10. Does not come to the standards of "Last Orders". It adopts the same adventurous structure (different characters' mumbles and perspectives are pieced together to a final revelation), and yet it does not cut it regardless of the seemingly rich symbolism and the potentially dynamic father-and-daughter drama.

    11. Read this after quite a long break from reading Swift. I enjoyed it and it reminded me of how well he is able to depict the interior world of his characters. Alongside this is the unique style he has, circling around the main issue, slowly drawing out more and more angles and nuances.

    12. I was on the fence for the first half of this book and would probably only give it 2 stars because I couldn't stand the sections of the book from 'Sophie's' point of view. I did find the latter half more engaging though as the characters musings became less self involved and more reflective.

    13. This is a story of three generations, of gulfs and of loss. Conflict (war, terrorism, family) is another of its themes. As is, photography, which is used for meditations about how we see things. However, although what it describes is poignant (heart-breaking, even), I never really felt it.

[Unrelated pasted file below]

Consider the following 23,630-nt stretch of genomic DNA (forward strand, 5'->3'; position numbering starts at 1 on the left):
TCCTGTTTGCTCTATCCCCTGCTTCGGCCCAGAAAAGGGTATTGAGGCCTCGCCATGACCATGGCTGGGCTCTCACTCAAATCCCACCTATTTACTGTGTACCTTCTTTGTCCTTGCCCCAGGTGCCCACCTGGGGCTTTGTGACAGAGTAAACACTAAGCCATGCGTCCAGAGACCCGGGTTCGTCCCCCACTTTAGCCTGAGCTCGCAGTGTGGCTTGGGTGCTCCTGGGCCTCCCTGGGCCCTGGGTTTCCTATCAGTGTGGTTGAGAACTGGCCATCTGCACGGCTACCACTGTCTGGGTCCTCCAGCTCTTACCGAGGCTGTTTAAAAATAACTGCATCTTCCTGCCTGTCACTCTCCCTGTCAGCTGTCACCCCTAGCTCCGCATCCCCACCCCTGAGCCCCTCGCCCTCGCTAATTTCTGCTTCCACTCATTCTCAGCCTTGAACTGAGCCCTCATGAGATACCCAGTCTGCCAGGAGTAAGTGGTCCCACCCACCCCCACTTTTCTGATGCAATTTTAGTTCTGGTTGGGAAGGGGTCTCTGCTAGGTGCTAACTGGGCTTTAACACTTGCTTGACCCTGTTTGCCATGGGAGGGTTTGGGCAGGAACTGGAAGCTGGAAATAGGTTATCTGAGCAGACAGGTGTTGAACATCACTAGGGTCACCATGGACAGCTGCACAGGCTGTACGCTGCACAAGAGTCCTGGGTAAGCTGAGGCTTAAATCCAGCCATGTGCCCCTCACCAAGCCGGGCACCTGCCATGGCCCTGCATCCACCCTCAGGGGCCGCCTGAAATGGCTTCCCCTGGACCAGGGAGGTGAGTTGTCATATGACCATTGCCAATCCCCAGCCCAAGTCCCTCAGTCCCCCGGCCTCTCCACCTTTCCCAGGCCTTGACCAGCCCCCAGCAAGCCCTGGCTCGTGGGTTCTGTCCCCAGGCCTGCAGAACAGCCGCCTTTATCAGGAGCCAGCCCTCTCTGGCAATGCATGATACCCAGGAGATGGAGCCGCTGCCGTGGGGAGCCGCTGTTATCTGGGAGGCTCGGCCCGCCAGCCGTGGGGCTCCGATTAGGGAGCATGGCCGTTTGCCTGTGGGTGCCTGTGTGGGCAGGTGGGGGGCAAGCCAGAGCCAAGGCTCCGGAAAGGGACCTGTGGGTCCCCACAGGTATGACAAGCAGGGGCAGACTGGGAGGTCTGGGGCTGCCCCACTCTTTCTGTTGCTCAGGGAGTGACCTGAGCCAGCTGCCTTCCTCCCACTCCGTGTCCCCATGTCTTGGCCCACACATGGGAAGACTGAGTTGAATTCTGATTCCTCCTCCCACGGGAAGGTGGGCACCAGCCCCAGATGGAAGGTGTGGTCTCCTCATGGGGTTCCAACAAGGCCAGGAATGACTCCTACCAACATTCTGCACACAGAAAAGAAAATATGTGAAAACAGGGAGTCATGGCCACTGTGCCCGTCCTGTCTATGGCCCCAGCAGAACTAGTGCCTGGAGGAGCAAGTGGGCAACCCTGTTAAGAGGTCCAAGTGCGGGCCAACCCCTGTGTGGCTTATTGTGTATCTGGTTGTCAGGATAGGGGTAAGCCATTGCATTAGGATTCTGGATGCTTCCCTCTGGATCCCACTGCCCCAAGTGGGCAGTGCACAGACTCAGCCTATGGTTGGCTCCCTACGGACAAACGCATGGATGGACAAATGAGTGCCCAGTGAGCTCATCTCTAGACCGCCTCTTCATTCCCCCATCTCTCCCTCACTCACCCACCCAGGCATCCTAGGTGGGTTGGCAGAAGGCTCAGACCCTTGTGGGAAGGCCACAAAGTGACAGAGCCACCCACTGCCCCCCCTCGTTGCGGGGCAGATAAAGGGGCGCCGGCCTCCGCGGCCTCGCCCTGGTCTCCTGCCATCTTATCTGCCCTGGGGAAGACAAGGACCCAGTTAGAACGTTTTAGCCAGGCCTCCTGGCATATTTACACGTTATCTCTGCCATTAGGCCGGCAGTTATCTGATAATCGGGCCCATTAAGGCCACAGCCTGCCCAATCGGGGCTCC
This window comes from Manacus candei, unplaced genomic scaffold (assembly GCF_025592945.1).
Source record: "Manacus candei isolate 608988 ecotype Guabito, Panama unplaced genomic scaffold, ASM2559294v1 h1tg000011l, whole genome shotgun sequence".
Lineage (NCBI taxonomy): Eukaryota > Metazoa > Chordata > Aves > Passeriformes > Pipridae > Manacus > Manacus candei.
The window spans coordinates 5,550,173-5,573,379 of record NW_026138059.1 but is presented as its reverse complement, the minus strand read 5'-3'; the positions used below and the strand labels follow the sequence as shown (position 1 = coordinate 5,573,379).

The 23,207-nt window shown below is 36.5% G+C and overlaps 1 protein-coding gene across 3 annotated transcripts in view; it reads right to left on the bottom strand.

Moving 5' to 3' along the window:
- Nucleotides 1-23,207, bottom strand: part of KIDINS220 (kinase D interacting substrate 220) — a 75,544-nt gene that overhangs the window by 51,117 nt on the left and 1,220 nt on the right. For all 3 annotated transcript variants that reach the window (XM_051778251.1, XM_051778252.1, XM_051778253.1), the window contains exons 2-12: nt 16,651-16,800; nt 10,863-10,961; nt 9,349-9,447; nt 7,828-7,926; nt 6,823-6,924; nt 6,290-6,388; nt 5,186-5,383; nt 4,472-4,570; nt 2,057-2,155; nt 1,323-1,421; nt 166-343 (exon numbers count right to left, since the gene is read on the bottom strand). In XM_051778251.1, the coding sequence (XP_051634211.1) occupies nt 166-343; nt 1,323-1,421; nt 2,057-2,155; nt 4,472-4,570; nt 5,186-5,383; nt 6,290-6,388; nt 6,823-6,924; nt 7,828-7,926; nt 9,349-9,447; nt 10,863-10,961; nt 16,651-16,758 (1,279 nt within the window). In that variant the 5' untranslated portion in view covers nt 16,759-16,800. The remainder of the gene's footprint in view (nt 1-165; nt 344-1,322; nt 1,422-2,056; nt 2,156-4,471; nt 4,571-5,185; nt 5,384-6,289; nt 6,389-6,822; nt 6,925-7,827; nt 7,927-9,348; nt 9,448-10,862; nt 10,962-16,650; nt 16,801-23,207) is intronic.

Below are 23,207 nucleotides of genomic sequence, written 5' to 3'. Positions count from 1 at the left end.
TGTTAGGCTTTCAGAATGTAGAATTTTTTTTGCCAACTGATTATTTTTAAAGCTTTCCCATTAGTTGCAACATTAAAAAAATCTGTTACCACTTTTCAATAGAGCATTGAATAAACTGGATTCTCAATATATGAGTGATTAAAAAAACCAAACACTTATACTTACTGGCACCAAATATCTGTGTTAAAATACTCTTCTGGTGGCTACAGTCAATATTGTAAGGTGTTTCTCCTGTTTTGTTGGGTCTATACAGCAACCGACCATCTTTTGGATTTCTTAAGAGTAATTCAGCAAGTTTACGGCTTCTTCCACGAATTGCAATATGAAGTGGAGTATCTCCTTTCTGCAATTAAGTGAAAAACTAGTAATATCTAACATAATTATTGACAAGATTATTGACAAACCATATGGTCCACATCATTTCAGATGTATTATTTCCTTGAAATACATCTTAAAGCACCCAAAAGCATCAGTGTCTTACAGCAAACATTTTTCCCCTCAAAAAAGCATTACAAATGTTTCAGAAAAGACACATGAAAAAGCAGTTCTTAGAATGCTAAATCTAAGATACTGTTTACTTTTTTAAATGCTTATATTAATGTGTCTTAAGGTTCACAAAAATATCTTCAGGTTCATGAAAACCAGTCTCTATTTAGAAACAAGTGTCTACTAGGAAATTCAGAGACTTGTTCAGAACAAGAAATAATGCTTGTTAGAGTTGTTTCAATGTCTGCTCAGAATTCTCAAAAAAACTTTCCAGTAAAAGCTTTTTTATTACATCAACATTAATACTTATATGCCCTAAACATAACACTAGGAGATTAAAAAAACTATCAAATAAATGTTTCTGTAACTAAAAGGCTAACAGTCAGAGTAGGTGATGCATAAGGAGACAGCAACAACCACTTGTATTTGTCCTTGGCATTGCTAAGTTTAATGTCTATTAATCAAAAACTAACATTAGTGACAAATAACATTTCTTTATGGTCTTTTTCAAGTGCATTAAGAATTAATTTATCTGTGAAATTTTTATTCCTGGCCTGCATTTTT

14. I didn't love it. Have taste and style shifted so fast in just 30 years? This 1980s novel feels unnecessarily withholding. Too much retrospective explaining. Clever but cold.

    15. I thought the author overlooked developing reader interest in the main character Harry by introducing the weak, unresolved daughter Sophie.

    16. An interesting novel about strained family relationships presented as a series of voices talking. Not bad but not as good as his previous work 'Waterland'.

    17. A conflict between father and daughter is explained through reviews of their shared history which includes the murder of the father's father by the IRA. It was a page turner for me.

    18. Each time I picked up it up to read I would lose myself in the characters. I will definitely read more books by Graham Swift.